Bacterial cells can also present multicellular structures, such as chains that result from incomplete separation of daughter cells after cell division, cell aggregates, and clusters. The benefits for cells in large size filaments and clusters include: reduced susceptibility to predators; and improved nutrient acquisition since enzymes necessary to metabolize complex substrates may be used to feed neighboring cells (Claessen et al., 2014). To survive predation, cells in biofilms may produce antipredator chemicals such as violacein which is a potent antiprotozoal compound (Matz et al., 2008). Furthermore, marine bacteria may present a diverse range of phenotypes and cell-cell interactions. For example, strain SW5 isolated from surfboard wax formed a compact, multilayered single- and double-cell biofilm on hydrophobic surfaces (Dalton et al., 1996). However, this strain developed long, multicellular chains on hydrophilic surfaces.

Access to nutrients may vary substantially in the marine environment: open ocean water is usually nutrient depleted whereas coastal and estuarine regions may be nutrient rich (Giraud et al., 2008). Between marine bacteria two major groups have emerged depending on the optimum nutrient concentration for growth: oligotrophs thrive in low nutrient concentration whilst copiotrophs require nutrient rich environments. However, bacteria express multiple transporters, suggesting an adaptation to gradients of dissolved organic matter (Azam et al., 1995; Azam and Malfatti, 2007). Organic matter in seawater contains large amounts of transparent gels, in the form of colloids, mucous sheets and bundles, produced by microorganisms and phytoplankton. Bacterial cells may have an easy access to this nutrient pool by attaching to the gels and hydrolyzing the nutrients using cell-surface hydrolases (Smith et al., 1992; Azam et al., 1995; Long and Azam, 1996; Azam and Malfatti, 2007). These transparent exopolymer particles not only act as support for bacterial colonization, but also adsorb and transport solutes, aggregate solid particles and, by promoting the sedimentation of particles, contribute to the fluxes of carbon into deep water (Kiørboe, 2000; Passow, 2002).

Bacterial aggregates were also involved in the return to the seafloor of hydrocarbons released during the largest marine oil spill following the Deepwater Horizon accident (Passow, 2016). Although the lower density of hydrocarbons led them toward the surface, a significant fraction returned to the seafloor in a process mediated by marine snow which also contains decaying material. Three to four weeks after the spill, uncommonly large marine snow particles (in the mm to cm scale) were abundantly sinking (Passow et al., 2012). Laboratory experiments suggest that bacteria actively participated in the formation of mucus webs while using some of the components of the oil, concomitantly to the formation of aggregates due to collision and sticking of particles and to the action of cyanobacteria (Passow et al., 2012).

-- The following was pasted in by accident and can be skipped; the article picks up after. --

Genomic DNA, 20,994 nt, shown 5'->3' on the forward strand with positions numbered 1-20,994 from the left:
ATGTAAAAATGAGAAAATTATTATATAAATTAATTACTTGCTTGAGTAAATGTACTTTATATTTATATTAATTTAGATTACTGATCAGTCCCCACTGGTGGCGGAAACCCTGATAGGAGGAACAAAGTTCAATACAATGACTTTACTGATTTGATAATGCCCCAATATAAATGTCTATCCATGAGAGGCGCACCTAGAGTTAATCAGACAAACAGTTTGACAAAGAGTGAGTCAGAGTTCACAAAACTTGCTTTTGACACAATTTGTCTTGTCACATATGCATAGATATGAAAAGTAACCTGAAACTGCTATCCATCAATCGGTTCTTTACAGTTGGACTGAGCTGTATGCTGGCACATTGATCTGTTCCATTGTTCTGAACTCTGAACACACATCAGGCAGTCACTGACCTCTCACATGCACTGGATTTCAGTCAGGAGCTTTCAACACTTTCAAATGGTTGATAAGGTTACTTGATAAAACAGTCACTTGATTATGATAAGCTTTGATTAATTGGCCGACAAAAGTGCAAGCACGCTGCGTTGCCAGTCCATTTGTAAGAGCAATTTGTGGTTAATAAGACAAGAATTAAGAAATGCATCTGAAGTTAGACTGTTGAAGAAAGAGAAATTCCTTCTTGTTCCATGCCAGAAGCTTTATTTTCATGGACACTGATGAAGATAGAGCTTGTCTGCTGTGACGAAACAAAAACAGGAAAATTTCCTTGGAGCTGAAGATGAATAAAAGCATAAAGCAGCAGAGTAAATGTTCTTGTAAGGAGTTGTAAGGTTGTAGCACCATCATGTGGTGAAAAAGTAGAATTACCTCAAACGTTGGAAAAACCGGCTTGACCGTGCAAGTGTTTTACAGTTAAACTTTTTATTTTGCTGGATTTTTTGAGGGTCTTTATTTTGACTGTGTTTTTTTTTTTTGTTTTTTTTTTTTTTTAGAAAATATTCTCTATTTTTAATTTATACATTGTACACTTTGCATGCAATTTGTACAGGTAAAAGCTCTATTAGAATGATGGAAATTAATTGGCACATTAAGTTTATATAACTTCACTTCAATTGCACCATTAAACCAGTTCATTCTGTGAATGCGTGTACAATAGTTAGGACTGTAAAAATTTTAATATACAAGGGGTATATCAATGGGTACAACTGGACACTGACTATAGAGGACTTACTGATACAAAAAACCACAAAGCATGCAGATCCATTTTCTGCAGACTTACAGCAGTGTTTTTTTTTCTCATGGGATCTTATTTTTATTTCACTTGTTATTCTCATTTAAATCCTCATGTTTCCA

Particle associated bacteria are metabolically more active than planktonic cells, presenting high hydrolytic enzymatic activities (Smith et al., 1995). Several bacterial strains, such as those belonging to Roseobacter, produce acylated homoserine lactones as communication signals when attached to marine snow aggregates (Gram et al., 2002). Quorum sensing molecules, either retrieved directly from marine snow particles present in surface water or produced by Pantoea ananatis B9, which also colonizes natural snow particles, can enhance the performance of extracellular hydrolytic enzymes such as alkaline phosphatase (Jatt et al., 2015). In fact, hydrolytic pathways involving phosphatases, aminopeptidases and lipases can be influenced within a few hours of contact with acylated homoserine lactones, indicating that microorganisms can dynamically adjust their metabolic pathways as response to quorum sensing (Krupke et al., 2016).

The extracellular polymeric substances (EPS) produced by the microorganisms have similar roles both in marine snow and in biofilms: besides adsorbing and transporting solutes and microorganisms, they also act as a protective “roof” for cells, especially in extreme environments. The organization provided by the EPS helps (i) the entrapment of nutrients and toxic compounds, (ii) the activity and stabilization of extracellular enzymes by buffering pH and salinity fluctuations, (iii) quorum sensing, (iv) exchange of genetic information, (v) physical anchorage, and (vi) protection from predation (de Carvalho and Fernandes, 2010; Decho and Gutierrez, 2017).

EPS are not only composed of polysaccharides, but also of proteins and in some cases lipids, nucleic acids and other biopolymers (Flemming and Wingender, 2001). Most marine bacteria produce heteropolysaccharides with 3–4 different monosaccharides, such as pentoses, hexoses, uronic acids or amino sugars, arranged in groups of repeating units (Decho and Gutierrez, 2017). The thermophilic bacterium Bacillus thermoantarcticus produces a sulfate heteropolysaccharide containing mannose and glucose, and a sulfate homopolysaccharide containing mannose as the major component (Manca et al., 1996). Sulfates, phosphates and uronic acids present in EPS are ionizable and may interact with cations such as Fe2+, Cu2+, and Zn2+ (van der Merwe et al., 2009), increasing the concentration of metal ions necessary for the cells in oligotrophic conditions found in many extreme environments. The EPS of thermophilic strains such as Geobacillus tepidamans may present unusual properties such as stability to high temperatures: the purified EPS showed thermal degradation at 280°C (Kambourova et al., 2009). During a study conducted from austral winter to early spring in the East Antarctic sea it was found that the production of EPS per unit of biomass was higher in the colder sections of the ice cores, suggesting a cryoprotectant role for sea ice biota (van der Merwe et al., 2009).